Braga has a beautiful center with many old buildings which create a pleasant, cozy atmosphere, especially on a sunny afternoon, with Braga's many fountains spouting water and the people frequenting the streets. Market stands sell food or souvenirs, and every now and then you see a trader selling freshly roasted chestnuts (castanhas assadas), popcorn or cotton candy.
Braga is surrounded by mountains, especially on its east. This causes interesting weather: with Christmas we had four straight weeks of clear blue sky and bright sun (something I'd never seen around Christmas before), while at other times it rained on and on, soaking the whole city and sometimes flooding cellars. On the west sides of the mountains directly east of Braga are two cathedrals: that of Bom Jesus, and that of Sameiro. I've never been to Sameiro, but Bom Jesus I've visited several times, and it's well worth a visit. Bus 02 takes you to its foot, after which you can walk the approximately 500 steps up to the cathedral, or take the elevator up, which is the only working hydraulic elevator in Portugal and costs EUR 1 per ride. Sunsets are particularly beautiful from Bom Jesus (on near-clear days anyway — the more interesting sunsets are those with a few clouds present), but the elevator didn't work anymore after sunset, so you'd either have to walk back down to catch a bus back or have gotten up there by car.
Nightlife in Braga starts quite late (for Dutch standards anyway): the average bar doesn't start attracting people until 1 or 2 in the morning. The best known bar among students is B.A., the bar academico, which is run by UM and only accessible to UM students. While the interior is not that attractive, access is free and drinks are relatively cheap, and this ensures that it's usually quite busy there at night, which in turn attracts more students: once you get to know some people, there's almost always someone there you know. Other popular bars include Ber Ber (Moroccan-style, near the bus station) and Bar Do Lip (American style, near B.A.). These bars don't have an entrance fee, but require you to spend at least a certain amount of money. Most bars work like this: upon entrance, you receive a small piece of paper on which the waiters or bartenders mark down what you've ordered. When you leave, you pay for what you got according to your piece of paper. If you lose the paper, you get a EUR 50 fine.
Braga boasts several shopping centers, which a wide variety of shops. People especially like to shop for clothes, because they tend to be quite cheap. There are also two hipermercados: giant shopping malls, namely Carrefour and Feira Nova. You can get pretty much anything there.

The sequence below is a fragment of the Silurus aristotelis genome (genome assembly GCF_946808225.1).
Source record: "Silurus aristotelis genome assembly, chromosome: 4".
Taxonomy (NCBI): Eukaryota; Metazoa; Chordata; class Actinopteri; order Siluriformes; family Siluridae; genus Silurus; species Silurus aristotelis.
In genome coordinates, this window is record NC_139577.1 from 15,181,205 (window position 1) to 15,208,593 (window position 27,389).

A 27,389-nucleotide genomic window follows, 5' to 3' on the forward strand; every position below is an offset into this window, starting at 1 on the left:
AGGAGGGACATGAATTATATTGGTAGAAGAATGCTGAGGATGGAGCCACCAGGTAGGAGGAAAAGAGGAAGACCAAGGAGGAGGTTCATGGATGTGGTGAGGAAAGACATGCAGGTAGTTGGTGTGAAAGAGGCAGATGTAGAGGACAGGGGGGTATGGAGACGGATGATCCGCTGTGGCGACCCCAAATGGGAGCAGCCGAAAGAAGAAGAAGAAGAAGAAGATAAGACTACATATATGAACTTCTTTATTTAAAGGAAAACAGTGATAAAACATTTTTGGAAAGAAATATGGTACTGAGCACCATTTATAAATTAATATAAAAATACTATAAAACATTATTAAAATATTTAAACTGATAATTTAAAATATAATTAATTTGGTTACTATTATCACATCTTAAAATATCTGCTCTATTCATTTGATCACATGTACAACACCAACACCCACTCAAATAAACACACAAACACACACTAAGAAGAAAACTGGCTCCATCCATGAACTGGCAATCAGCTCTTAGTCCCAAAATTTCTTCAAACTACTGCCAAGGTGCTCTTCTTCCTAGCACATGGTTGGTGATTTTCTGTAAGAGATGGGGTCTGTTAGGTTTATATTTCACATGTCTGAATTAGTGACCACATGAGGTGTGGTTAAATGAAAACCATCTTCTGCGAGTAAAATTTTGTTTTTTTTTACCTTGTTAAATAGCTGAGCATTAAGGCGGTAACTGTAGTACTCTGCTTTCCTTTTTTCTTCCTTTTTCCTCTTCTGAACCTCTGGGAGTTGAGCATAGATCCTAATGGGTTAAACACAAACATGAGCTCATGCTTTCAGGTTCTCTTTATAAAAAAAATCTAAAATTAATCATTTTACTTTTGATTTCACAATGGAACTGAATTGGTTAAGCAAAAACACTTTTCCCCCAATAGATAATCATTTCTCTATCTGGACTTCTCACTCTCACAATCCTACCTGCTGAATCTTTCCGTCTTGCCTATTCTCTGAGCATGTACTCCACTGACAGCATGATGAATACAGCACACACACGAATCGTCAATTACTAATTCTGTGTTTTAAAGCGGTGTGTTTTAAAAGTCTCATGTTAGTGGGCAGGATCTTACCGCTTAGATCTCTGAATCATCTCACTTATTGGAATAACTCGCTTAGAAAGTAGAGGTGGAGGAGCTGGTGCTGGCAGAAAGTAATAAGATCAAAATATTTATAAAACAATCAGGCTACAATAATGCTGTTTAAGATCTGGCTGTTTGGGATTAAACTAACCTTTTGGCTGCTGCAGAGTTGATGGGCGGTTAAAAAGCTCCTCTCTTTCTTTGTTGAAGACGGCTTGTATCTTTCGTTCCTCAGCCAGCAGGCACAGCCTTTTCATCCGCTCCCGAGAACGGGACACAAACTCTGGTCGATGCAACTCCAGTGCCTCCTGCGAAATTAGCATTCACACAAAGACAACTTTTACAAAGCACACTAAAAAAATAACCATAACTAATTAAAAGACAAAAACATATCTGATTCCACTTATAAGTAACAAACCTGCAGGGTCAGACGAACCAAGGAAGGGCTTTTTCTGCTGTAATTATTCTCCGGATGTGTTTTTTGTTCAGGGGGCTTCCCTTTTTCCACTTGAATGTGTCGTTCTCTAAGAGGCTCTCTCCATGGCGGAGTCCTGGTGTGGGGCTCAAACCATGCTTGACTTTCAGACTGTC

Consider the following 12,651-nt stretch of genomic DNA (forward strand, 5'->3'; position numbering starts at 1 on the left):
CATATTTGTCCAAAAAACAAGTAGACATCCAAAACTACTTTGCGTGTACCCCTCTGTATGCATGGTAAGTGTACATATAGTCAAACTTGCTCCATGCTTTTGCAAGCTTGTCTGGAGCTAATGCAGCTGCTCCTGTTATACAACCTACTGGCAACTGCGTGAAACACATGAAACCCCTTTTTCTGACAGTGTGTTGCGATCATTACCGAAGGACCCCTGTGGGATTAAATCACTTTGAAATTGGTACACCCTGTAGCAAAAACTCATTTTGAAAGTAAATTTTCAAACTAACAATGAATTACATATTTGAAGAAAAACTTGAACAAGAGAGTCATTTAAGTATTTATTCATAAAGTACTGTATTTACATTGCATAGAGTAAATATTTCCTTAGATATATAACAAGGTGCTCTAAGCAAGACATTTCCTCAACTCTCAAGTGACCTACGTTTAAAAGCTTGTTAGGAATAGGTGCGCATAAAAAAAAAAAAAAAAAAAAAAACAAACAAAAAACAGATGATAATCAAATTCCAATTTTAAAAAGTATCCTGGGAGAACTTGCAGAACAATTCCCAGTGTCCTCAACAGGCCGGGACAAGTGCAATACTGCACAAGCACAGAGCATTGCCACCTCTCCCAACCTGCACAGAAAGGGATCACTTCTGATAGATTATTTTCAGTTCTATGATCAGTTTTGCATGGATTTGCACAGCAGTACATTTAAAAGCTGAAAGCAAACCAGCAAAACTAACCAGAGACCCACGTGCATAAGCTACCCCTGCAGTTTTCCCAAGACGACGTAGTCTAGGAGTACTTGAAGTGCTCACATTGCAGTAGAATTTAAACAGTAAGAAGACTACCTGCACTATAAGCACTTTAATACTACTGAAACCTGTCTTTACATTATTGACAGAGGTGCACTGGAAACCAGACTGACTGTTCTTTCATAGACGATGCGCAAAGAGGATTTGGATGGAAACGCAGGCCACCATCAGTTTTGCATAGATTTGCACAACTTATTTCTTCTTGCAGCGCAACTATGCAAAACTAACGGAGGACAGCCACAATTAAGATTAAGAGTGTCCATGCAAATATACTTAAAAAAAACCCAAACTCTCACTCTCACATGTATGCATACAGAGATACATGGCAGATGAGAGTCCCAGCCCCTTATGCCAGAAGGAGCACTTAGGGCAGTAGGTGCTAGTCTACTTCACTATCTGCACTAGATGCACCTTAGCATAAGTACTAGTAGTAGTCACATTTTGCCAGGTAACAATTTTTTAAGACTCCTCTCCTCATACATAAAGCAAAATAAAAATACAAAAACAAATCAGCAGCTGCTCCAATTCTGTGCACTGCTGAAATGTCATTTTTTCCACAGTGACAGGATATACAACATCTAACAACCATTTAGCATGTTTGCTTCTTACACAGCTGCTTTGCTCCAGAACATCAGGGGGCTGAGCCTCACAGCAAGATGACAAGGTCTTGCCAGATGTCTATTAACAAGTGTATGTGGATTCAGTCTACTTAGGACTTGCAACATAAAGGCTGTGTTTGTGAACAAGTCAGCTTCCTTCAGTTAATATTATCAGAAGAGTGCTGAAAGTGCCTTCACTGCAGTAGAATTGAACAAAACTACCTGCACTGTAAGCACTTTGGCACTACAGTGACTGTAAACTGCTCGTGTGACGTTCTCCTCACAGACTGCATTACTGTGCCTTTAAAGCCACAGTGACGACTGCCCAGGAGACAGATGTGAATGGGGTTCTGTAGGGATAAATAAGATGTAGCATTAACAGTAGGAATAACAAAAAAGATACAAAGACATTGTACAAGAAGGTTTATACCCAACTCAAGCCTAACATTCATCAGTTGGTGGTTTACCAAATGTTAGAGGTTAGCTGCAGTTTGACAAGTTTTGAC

Braga has a train and a bus station, with trains and buses going to nearby cities such as Porto, Guimarães and Viana do Castelo. Each of these cities is more than worth a visit: Porto because it's the biggest city in the area and for its bridges, beaches and (port) wine cellars, Guimarães for its cozy, old center and the oldest castle in Portugal, and Viana for its cathedral on top of a hill and its beaches. Trains and buses are comparable in price, ranging from EUR 1.50 to EUR 3.50.
As said before, Braga has a bus and a train station. The intra-city bus rides are taken care of by TUB — Transportes Urbanos de Braga. Braga, just like Holland, works with zones: depending on how many zones you need to cross, you pay a certain amount for your ride. But whereas the Dutch zones are blob-shaped and next to each other, the zones in Braga are in the shape of rings, called coroas (literally "crowns"). The center ring (or circle — Coroa 1) is enough to get from/to most places: the city center, residência Santa Tecla, UM, to name a few. Bom Jesus is in Coroa 2, and most of the smaller cities/villages surrounding Braga which TUB has buses to are in Coroa 3, such as Ponte do Prado.
There are three ways to pay for bus rides:
- As you enter the bus. This is the most expensive way, costing about EUR 1.2 per ride within coroa 1.
- Through a digital card with precomprado rides (bought in advance) — this saves you about 50%.
- A month pass. You pay once for the creation of the card, with your picture on it, and then you can charge it for individual months, with a fixed fee per month. You can use the buses as often as you like during the months you paid for. Depending on how often you need to use the bus, this can be cheaper than the precomprado passes.
You can buy any of these passes in small booths on the streets of Braga, run by TUB itself, as well as at UM in the Social Services building. Unlike Holland, the trains around Braga (at least in my experience) rarely have trouble. On the other hand, many bus stops, especially the smaller ones, don't have a bus schedule on or near them.